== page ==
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In flashback mode

SARASWATHY NAGARAJAN catches up with filmmaker and cinematographer Santosh Sivan as he talks of projects new and old


He admits that all the films directed by him were created because "I am on a nostalgia trip."



ON A ROLL Santosh Sivan unwinds after the release of `Ananthabhadram' Photo: S. Gopakumar

Santosh Sivan rumples his curly hair, rubs his face, rolls his eyes and after a great deal of time he laughs and says a trifle sheepishly, "Yes, if I were not a photographer, I would have been a farmer."

He explains, "See, both professions are very closely connected to nature. As a student, I used to cycle to the Medical College ground to play hockey. I used to observe the sky carefully for signs of rain. After some time, you can notice the changes in the clouds, light and wind. That is when I began to closely observe nature, much the same way a farmer scrutinises the skies."

The award wining director-cinematographer, whose film `Terrorist' was included in the best 100 films of the century by film expert Roger Ebert, was in the city after his `Ananthabhadram,' the first film directed by him in Malayalam, had been released. He was on his way to finalising the cast for his next film that will be shot in Munnar.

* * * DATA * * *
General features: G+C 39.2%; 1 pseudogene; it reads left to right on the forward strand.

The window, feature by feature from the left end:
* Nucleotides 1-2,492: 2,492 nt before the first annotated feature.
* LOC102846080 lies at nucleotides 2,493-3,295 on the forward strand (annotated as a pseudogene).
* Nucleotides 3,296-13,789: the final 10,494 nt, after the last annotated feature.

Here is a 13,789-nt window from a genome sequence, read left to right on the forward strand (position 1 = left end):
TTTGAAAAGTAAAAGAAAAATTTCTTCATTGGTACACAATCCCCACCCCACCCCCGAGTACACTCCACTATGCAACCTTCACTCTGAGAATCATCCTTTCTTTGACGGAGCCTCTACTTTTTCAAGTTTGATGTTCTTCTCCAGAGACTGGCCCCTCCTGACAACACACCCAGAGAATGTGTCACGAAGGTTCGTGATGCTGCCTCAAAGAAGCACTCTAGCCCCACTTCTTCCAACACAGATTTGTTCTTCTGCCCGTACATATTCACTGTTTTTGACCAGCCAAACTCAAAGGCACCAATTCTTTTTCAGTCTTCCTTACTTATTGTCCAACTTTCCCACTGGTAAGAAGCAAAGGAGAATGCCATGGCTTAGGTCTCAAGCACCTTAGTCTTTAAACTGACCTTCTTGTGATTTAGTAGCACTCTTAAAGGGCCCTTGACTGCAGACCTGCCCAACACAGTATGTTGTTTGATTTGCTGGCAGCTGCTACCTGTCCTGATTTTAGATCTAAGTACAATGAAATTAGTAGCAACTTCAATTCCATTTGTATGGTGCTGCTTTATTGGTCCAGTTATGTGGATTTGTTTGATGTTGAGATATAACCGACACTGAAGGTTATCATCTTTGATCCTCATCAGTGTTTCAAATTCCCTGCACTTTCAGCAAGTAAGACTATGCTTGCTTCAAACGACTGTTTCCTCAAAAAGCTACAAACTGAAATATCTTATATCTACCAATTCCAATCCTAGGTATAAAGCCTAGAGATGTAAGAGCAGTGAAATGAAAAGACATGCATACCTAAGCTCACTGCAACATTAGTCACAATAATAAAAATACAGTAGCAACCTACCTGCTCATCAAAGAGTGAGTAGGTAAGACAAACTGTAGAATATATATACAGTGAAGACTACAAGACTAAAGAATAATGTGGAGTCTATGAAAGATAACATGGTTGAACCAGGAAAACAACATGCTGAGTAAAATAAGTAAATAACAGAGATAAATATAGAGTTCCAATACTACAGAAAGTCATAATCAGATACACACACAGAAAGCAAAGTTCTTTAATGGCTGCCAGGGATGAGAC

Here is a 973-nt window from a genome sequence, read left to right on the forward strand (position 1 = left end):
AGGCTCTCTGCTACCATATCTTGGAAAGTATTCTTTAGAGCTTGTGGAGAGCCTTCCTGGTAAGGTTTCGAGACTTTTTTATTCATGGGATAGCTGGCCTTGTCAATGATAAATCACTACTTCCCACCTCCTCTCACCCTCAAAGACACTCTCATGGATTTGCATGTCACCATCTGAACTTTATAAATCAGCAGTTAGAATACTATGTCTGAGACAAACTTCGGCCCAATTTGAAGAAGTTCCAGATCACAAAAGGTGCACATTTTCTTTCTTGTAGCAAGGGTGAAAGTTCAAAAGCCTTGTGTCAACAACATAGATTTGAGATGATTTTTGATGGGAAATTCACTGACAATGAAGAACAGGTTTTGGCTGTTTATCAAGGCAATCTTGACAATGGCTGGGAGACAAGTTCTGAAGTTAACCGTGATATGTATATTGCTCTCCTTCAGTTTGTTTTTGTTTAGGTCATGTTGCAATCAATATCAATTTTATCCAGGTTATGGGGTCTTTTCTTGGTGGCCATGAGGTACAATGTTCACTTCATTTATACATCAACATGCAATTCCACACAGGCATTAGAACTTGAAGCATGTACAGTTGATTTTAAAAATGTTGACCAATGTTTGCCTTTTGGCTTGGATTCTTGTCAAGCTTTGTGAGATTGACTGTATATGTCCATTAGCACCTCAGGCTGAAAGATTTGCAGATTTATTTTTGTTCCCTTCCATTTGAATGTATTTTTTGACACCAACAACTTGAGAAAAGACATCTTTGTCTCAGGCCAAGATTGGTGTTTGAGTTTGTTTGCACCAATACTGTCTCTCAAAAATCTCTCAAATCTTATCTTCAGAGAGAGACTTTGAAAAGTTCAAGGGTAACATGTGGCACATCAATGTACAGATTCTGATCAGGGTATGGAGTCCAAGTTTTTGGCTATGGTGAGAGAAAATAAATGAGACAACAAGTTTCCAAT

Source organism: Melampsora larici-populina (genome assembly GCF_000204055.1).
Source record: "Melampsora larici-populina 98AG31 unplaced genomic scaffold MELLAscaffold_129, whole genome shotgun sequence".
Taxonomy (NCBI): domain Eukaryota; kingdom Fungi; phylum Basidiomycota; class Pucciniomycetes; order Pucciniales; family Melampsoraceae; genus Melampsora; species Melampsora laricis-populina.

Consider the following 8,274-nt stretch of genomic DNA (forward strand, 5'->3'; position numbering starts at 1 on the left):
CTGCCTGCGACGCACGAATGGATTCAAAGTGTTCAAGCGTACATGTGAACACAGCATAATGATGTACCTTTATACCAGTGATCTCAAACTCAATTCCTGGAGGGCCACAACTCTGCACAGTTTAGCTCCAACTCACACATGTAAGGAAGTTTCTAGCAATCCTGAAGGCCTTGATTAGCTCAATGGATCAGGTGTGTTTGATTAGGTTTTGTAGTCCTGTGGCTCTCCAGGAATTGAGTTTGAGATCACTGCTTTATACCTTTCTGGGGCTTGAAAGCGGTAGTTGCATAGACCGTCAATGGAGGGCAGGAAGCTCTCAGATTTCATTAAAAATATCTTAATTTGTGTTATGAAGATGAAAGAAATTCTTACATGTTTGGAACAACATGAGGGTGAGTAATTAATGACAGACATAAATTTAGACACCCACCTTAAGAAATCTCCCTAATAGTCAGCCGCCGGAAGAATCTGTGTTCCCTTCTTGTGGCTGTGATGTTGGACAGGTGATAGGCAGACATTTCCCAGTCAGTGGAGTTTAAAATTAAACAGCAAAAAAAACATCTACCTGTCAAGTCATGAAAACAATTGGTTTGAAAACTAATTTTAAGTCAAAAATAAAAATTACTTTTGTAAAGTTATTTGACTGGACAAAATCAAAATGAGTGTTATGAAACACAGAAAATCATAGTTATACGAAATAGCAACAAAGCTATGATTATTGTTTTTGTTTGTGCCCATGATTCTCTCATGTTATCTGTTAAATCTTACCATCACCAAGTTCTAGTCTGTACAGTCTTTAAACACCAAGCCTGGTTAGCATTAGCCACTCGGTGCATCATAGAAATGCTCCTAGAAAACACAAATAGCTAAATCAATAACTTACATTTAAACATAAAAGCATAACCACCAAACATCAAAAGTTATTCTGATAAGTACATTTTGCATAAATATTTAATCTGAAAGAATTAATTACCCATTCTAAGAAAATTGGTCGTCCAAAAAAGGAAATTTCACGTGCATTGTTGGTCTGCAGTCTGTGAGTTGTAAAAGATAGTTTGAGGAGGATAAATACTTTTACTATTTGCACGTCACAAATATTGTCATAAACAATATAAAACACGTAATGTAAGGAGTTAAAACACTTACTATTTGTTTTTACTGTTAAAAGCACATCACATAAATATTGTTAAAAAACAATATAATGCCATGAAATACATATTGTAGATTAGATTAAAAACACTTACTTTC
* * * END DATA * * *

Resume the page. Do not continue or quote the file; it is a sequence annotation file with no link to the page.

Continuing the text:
"All I can say now is that Nandita Das would be acting in the film," he says.

In his father's studio, Sivans, at Pulimoodu, Santosh was in a nostalgic mood.

Nostalgia inspired films

Speaking fluent Malayalam sans a put-on accent or airs, the FTII-trained cinematographer's ability to narrate stories seems to be as captivating as his skills in visual narration as he patiently answers questions about his films and craft. And he points out that stories and experiences that fascinate him have motivated him to transform them on celluloid.

"For instance, it was the story of `Ananthabhadram' that captivated me. The stories my grandmother used to tell me used to take me to a world of mystery. It was the same feeling when I heard this story and I have tried to capture that in my film," says Santosh.

"In fact, when I showed it to Mani Ratnam he asked me `Santosh, is it really cold or am I feeling it because of these dark and damp caves in the film,"' adds Santosh.

He admits that all the films directed by him were created because "I am on a nostalgia trip."

A student of Loyola School, Santosh confides, "My film `Malli' was based on a short story we did in school. When my friends saw it, they called me and said, `Eda, this was the story `Blue Bead' that we did in school and you made it into a film.' Similarly, `Navarasa' was made after I met transsexuals who told me about the Koovagam festival at Villipuram in Tamil Nadu, and their customs. It was made on a shoestring budget. There are no actors and I have shown the world of transsexuals through the eyes of a 13-year old girl Shweta. No sets, costumes or script. It is a docu-fiction. I make money by working on different projects and then when I find something that I find satisfying, I bank roll the project."